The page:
The Center for Biological Diversity sued the Trump administration Wednesday in Los Angeles for allegedly refusing to release public records on its denial of protection for imperiled Pacific bluefin tuna.
After the National Marine Fisheries Service denied Endangered Species Act protection to the Pacific bluefin in 2017, the center sought records about the decision. The lawsuit, filed in Los Angeles federal court, comes after the administration allegedly refused to fully comply with the Freedom of Information Act request.
A representative of the fisheries service said he had not seen the lawsuit and could not comment.
The Pacific bluefin, a powerful fish that commands top prices at auctions in Japan, has been overfished to less than 4 percent of its historic population, according to the CBD. Most Pacific bluefin caught by commercial and sport fishers haven’t reached reproductive age, further undermining their recovery, according to the environmental group.
“These fish desperately need federal protection, so we want to know why Trump officials shot down those safeguards and who they discussed it with,” said Catherine Kilduff, an attorney at the CBD. “This administration has consistently chosen to support special interests over protecting a healthy ocean for all. The public deserves to know why the Pacific bluefin has been hung out to dry.”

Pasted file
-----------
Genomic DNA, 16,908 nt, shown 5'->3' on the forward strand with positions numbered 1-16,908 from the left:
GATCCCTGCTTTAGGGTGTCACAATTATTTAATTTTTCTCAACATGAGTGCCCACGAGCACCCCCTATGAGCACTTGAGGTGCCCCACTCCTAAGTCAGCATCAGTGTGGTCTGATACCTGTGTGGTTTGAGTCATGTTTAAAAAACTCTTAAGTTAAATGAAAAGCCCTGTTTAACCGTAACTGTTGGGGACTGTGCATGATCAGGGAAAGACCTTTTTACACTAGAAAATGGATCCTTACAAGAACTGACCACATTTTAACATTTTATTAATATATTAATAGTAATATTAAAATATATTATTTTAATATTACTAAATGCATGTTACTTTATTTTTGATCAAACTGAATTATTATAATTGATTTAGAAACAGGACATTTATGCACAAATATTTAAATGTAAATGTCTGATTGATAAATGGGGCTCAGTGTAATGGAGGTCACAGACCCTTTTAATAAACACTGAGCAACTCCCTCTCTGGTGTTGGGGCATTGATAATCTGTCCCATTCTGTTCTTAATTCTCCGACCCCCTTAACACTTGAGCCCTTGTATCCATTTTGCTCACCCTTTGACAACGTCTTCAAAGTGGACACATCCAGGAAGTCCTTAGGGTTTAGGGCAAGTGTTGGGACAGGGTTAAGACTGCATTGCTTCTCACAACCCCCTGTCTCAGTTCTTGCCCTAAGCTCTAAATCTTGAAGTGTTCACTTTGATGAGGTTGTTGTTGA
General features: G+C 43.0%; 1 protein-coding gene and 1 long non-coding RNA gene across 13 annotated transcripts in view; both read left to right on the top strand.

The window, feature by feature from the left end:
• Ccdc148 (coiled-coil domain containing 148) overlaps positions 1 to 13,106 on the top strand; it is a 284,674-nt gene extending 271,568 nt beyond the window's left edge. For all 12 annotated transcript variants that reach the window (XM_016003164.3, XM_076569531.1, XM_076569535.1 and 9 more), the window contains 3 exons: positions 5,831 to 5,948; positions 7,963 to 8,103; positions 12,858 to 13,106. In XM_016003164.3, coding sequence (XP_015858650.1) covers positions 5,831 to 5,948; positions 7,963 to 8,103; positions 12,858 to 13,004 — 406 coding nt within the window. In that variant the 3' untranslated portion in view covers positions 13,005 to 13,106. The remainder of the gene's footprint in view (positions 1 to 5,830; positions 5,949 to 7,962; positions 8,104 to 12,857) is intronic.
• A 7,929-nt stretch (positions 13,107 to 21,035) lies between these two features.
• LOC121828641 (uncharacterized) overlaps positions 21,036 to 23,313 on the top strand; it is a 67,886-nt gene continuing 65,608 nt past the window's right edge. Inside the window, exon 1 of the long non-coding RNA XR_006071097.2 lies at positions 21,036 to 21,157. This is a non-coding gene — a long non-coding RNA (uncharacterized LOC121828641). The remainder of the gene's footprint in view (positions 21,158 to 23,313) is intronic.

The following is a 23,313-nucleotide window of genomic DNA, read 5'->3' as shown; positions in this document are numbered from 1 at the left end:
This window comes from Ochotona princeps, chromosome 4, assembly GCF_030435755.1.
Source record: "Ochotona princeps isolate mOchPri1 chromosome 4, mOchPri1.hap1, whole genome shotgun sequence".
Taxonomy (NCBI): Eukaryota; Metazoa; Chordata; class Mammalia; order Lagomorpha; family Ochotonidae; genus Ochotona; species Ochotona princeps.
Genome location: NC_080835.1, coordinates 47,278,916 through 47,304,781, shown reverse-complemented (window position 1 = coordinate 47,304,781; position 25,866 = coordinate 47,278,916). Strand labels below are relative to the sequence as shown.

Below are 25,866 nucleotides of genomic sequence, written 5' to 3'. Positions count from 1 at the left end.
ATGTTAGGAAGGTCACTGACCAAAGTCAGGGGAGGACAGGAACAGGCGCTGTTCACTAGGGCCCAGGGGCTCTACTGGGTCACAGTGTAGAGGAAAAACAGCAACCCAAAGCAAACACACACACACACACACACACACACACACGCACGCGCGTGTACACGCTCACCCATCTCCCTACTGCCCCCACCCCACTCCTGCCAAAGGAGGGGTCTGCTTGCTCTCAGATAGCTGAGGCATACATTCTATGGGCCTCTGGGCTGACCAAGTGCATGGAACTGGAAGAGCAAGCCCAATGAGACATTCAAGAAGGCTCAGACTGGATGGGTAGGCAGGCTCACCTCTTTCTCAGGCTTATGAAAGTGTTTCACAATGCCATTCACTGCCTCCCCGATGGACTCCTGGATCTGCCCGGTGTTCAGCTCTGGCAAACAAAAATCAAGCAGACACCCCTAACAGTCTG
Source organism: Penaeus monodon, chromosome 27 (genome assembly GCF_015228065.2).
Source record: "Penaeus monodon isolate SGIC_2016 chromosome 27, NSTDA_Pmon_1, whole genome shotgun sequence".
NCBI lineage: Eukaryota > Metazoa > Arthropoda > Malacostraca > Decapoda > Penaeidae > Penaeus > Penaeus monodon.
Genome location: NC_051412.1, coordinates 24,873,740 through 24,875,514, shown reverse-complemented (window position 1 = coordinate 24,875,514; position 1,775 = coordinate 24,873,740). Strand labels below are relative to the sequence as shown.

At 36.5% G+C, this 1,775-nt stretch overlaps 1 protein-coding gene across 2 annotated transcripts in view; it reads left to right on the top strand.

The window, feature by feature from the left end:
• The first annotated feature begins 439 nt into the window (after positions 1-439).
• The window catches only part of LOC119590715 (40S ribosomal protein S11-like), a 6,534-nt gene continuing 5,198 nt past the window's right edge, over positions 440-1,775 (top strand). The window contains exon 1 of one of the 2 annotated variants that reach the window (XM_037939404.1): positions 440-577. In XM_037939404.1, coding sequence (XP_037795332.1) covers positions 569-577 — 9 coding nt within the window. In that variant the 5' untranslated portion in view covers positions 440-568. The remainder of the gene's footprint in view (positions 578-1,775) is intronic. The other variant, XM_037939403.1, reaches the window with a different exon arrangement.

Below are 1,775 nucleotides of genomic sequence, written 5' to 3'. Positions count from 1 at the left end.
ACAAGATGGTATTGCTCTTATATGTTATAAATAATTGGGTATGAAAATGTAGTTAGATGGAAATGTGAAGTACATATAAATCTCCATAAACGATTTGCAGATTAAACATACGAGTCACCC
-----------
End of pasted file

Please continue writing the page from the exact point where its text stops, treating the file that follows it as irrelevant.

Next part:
In December 2017, the CBD asked the National Oceanic and Atmospheric Administration for all records related to its August 2017 Pacific bluefin decision. The administration responded by claiming disclosure exemptions for 257 of those records and has not responded to the center’s appeal of that decision.
Japan, South Korea, Mexico, the United States and other countries have failed to reduce fishing enough to protect this iconic species, a luxury item on sushi menus, according to the CBD. One study found that bluefin and other large marine organisms are particularly vulnerable to the current mass extinction event. Their loss would disrupt the ocean food web in unprecedented ways, and they need more protection to survive, according to the center.
“Pacific bluefin are apex predators that are vital to healthy ocean ecosystems,” Kilduff said. “Allowing them to be overfished for sushi is tragic. The Endangered Species Act works, and we need to let it work for Pacific bluefin tuna.”
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